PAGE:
There are three main results of a descriptive analysis on the degree of affection between territories. The first is shown in figure 1, which summarizes the feelings of the citizens of Catalonia and Madrid towards the inhabitants of all the autonomous communities (including their own). In general, we see that on average the feelings are positive, since the degree of affect is at values ​​above 50. Furthermore, as expected, there is a positive bias towards the region of residence, since the highest values ​​in Catalonia and in Madrid they are towards Catalans and Madrilenians respectively (the positive bias in Catalonia with respect to the rest of the regions stands out). Finally, in Madrid there is a more negative sentiment towards Catalans than the other way around, since Catalonia is, by far, the region that arouses the lowest level of affection among Madrilenians.

Graph 1. Average of the sentiment thermometer (0-100) towards the inhabitants of the autonomous communities in Catalonia and Madrid

Second, graph 2 shows the distance between affection towards one’s own region and that of others according to ideological self-location. As can be seen, distance correlates more strongly with ideology in Madrid than in Catalonia. In Madrid, the further to the right, the more positive the valuation of the Madrilenians compared to the valuation of the Catalans. In Catalonia, the ideological division intersects with the territorial division, which may explain that the correlation between ideology and territorial affect is lower.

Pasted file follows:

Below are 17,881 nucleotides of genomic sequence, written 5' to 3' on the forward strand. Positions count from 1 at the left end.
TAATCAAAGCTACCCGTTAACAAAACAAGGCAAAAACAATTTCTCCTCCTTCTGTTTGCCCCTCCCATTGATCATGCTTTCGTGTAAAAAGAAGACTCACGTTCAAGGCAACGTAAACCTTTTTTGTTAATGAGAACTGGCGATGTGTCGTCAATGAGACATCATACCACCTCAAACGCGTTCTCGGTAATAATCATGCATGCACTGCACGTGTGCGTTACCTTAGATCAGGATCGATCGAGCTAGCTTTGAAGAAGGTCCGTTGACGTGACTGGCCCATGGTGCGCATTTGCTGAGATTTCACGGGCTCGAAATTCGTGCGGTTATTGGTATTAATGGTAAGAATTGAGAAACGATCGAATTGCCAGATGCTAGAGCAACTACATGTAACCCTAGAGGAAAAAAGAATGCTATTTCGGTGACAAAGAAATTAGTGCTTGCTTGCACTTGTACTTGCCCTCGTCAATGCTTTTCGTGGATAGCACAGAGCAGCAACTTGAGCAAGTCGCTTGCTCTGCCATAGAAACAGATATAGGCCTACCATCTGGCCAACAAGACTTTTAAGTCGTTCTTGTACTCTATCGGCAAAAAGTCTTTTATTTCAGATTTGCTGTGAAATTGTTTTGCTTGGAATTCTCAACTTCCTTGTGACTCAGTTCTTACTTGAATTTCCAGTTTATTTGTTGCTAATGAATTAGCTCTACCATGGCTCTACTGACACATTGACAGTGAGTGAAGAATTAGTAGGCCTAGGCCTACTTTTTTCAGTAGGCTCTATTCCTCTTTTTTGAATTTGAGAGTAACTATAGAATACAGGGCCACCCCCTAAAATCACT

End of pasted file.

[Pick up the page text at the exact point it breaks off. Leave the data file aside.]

Graph 2. Ideological self-location and relative distance between affection towards Catalonia and towards Madrid

Third, the party that citizens support is highly related to the degree of affection towards the other territory (graph 3). As I said above, in Catalonia the perceptions of Madrilenians are on average somewhat more favorable than those of Madrilenians towards Catalans (see graph 1 above). However, as shown in figure 3, when the party identification of individuals is taken into account, we see that the differences between groups within Catalonia are greater than in Madrid (the box plot shows the distribution of values)[1]. Those who identify with the pro-independence parties in the Catalan government show more homogeneous perceptions (being relatively more positive towards Catalonia and more negative towards Madrid). This means that the differences between those who support the government and those who support the opposition are greater in Catalonia than in the Community of Madrid.

Graph 3. Distribution of the distance between affection towards Catalonia and towards Madrid

How do these sentiments moderate the effect of the comparison between territories? If citizens compare the economic results of one community with another, does it condition with who Is the effect of this comparison being compared on support to regional governments? I will answer this question in a next post by Piedras de Papel, in which I will talk about this issue based on the results of a recent survey that we have designed and implemented in 7 autonomous communities within the framework of a collaboration project with the ” Institut Català Internacional per la Pau “on coexistence and polarization. To be continue.

[1]The bottom of the box is the first quartile (Q1), the middle bar of the box is the median or second quartile (Q2), the top of the box is the third quartile (Q3), the interquartile range would be the height of the box, that is, the difference between Q3 and Q1.